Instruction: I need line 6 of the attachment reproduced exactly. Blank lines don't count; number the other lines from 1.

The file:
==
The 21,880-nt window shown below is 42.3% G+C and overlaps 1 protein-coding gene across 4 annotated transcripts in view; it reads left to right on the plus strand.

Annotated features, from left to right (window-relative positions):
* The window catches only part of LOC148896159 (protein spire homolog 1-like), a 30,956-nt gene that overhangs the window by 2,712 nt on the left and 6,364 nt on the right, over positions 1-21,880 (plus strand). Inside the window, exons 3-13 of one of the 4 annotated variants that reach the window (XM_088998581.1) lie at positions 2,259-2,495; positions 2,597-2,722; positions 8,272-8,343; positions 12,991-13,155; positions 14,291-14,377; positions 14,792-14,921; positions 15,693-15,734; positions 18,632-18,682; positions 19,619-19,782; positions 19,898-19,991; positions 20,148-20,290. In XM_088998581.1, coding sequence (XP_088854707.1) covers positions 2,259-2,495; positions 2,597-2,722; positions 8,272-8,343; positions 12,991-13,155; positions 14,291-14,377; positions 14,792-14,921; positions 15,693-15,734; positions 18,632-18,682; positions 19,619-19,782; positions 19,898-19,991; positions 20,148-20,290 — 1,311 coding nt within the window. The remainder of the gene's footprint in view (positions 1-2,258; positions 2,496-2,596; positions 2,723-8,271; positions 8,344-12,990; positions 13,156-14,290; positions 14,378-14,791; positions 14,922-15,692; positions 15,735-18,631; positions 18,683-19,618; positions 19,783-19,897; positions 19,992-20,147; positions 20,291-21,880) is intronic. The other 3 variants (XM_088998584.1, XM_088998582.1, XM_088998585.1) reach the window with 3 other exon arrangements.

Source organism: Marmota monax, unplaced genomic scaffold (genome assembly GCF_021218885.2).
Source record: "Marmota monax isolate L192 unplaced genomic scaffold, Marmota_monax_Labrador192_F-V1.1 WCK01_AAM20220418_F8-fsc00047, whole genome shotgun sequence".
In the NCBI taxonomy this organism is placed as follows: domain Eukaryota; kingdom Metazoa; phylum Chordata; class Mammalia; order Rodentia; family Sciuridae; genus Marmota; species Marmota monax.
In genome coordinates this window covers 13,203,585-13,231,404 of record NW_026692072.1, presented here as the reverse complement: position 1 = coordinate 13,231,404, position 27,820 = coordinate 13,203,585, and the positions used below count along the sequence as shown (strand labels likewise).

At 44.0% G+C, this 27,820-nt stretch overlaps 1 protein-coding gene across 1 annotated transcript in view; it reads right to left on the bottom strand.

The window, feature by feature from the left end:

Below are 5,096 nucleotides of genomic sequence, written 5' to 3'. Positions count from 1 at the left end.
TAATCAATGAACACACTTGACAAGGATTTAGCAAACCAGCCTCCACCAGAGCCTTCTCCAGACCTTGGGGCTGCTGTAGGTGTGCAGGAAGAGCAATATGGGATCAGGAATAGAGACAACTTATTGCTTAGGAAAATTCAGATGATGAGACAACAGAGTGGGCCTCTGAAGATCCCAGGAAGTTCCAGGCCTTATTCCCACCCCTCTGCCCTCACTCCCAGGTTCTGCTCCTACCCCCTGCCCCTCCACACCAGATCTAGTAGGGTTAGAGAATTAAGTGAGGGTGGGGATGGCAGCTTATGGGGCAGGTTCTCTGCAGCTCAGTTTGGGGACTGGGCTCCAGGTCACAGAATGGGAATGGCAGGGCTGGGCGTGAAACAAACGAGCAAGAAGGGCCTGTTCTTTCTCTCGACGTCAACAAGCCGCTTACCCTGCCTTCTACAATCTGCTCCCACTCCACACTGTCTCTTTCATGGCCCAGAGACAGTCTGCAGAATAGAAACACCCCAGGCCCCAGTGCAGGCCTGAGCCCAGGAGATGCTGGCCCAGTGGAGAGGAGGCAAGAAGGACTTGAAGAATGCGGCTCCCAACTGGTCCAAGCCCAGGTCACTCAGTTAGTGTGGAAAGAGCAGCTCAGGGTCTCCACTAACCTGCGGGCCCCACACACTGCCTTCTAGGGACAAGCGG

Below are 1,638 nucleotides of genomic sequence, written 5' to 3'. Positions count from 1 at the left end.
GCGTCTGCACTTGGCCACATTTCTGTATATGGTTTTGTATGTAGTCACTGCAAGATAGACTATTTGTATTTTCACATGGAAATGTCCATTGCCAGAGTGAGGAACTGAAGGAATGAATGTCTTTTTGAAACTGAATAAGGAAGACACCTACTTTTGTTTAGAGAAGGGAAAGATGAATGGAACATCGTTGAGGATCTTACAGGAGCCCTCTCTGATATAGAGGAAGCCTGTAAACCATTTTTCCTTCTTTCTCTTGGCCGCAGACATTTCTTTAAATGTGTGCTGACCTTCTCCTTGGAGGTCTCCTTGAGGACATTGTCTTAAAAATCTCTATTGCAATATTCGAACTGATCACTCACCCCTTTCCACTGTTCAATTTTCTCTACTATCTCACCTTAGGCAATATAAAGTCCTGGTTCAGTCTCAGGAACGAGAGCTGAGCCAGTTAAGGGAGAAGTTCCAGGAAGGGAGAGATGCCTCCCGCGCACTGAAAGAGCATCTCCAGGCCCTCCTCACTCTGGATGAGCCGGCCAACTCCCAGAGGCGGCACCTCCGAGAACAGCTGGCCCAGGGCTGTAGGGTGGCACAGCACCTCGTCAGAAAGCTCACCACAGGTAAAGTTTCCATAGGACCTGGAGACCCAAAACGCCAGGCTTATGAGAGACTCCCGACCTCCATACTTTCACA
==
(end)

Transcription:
In the NCBI taxonomy this organism is placed as follows: domain Eukaryota; kingdom Metazoa; phylum Chordata; class Mammalia; order Rodentia; family Sciuridae; genus Marmota; species Marmota monax.